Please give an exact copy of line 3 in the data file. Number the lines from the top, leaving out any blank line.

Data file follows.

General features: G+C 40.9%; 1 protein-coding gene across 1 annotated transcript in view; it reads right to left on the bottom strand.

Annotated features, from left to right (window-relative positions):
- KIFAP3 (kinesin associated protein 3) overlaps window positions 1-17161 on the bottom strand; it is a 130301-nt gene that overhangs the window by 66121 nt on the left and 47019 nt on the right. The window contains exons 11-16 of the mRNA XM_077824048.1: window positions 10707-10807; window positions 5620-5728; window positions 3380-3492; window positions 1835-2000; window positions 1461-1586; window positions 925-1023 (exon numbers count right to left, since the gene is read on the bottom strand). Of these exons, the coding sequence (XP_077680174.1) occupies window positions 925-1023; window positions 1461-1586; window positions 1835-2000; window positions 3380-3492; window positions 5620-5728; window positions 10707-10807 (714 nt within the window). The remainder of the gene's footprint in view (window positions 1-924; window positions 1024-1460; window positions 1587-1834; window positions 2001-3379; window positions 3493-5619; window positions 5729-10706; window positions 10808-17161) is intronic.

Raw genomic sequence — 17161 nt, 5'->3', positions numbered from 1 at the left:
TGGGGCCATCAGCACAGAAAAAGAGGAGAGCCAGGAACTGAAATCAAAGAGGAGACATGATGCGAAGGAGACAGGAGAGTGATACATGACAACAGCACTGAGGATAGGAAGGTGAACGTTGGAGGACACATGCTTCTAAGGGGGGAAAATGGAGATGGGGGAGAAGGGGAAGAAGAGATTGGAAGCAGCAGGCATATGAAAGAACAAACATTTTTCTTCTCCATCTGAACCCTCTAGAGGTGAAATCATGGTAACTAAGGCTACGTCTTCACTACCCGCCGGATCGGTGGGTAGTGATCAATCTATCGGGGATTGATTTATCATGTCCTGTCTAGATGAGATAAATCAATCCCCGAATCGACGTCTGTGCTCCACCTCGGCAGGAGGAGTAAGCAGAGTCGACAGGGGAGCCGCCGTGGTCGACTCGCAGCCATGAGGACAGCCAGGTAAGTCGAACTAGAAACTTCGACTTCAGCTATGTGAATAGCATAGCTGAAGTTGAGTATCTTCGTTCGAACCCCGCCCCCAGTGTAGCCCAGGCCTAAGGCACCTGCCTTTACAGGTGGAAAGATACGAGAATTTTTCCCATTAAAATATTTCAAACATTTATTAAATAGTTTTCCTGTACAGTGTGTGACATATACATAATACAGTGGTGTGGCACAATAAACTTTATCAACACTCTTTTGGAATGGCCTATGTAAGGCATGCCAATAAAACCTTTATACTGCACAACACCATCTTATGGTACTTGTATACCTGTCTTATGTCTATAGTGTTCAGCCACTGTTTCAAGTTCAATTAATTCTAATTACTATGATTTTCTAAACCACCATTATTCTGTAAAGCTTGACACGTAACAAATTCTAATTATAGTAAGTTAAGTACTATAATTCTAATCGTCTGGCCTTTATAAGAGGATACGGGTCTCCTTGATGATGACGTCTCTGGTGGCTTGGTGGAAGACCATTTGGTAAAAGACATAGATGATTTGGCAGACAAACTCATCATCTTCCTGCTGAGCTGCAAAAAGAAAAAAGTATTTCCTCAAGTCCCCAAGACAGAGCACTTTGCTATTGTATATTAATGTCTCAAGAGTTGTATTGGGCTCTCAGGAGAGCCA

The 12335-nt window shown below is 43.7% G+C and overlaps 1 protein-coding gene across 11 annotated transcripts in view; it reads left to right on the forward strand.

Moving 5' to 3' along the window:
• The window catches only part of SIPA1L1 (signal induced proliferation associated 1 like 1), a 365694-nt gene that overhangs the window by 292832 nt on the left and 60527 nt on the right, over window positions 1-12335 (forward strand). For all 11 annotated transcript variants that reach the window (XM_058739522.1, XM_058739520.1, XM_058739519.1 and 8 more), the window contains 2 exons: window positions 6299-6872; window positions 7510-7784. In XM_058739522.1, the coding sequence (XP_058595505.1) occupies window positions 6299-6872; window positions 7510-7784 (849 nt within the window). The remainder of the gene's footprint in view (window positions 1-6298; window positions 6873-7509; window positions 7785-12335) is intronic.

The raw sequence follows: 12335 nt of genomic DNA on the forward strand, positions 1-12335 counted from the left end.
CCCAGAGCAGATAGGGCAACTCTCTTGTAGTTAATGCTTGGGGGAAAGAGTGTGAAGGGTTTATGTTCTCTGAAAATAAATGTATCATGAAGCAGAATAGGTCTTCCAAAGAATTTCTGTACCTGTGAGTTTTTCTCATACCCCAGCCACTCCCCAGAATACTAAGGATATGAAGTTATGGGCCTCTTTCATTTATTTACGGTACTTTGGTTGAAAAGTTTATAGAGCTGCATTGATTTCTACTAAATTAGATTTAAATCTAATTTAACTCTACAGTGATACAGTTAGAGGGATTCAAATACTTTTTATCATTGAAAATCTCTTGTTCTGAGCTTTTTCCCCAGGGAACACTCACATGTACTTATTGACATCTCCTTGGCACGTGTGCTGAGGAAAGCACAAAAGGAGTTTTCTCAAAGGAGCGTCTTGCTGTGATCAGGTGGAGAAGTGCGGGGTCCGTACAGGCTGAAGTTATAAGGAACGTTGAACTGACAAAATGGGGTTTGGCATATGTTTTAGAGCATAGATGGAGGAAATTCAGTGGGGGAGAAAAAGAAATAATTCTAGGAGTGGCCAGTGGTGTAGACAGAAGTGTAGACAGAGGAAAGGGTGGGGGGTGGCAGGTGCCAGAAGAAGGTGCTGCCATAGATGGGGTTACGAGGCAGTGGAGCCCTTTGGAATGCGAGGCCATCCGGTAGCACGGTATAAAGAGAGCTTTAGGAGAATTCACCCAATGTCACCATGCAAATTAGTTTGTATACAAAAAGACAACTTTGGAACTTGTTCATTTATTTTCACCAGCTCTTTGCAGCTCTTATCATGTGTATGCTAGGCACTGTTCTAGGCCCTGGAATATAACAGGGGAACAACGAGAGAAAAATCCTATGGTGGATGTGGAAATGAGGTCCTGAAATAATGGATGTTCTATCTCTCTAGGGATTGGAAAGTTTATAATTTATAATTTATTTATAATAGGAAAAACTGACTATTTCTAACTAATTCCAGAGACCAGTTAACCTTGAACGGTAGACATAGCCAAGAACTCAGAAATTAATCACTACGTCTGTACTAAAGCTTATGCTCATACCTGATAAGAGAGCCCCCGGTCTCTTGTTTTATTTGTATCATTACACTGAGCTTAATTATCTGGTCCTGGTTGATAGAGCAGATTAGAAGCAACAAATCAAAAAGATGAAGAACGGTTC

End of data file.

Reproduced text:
- KIFAP3 (kinesin associated protein 3) overlaps window positions 1-17161 on the bottom strand; it is a 130301-nt gene that overhangs the window by 66121 nt on the left and 47019 nt on the right. The window contains exons 11-16 of the mRNA XM_077824048.1: window positions 10707-10807; window positions 5620-5728; window positions 3380-3492; window positions 1835-2000; window positions 1461-1586; window positions 925-1023 (exon numbers count right to left, since the gene is read on the bottom strand). Of these exons, the coding sequence (XP_077680174.1) occupies window positions 925-1023; window positions 1461-1586; window positions 1835-2000; window positions 3380-3492; window positions 5620-5728; window positions 10707-10807 (714 nt within the window). The remainder of the gene's footprint in view (window positions 1-924; window positions 1024-1460; window positions 1587-1834; window positions 2001-3379; window positions 3493-5619; window positions 5729-10706; window positions 10808-17161) is intronic.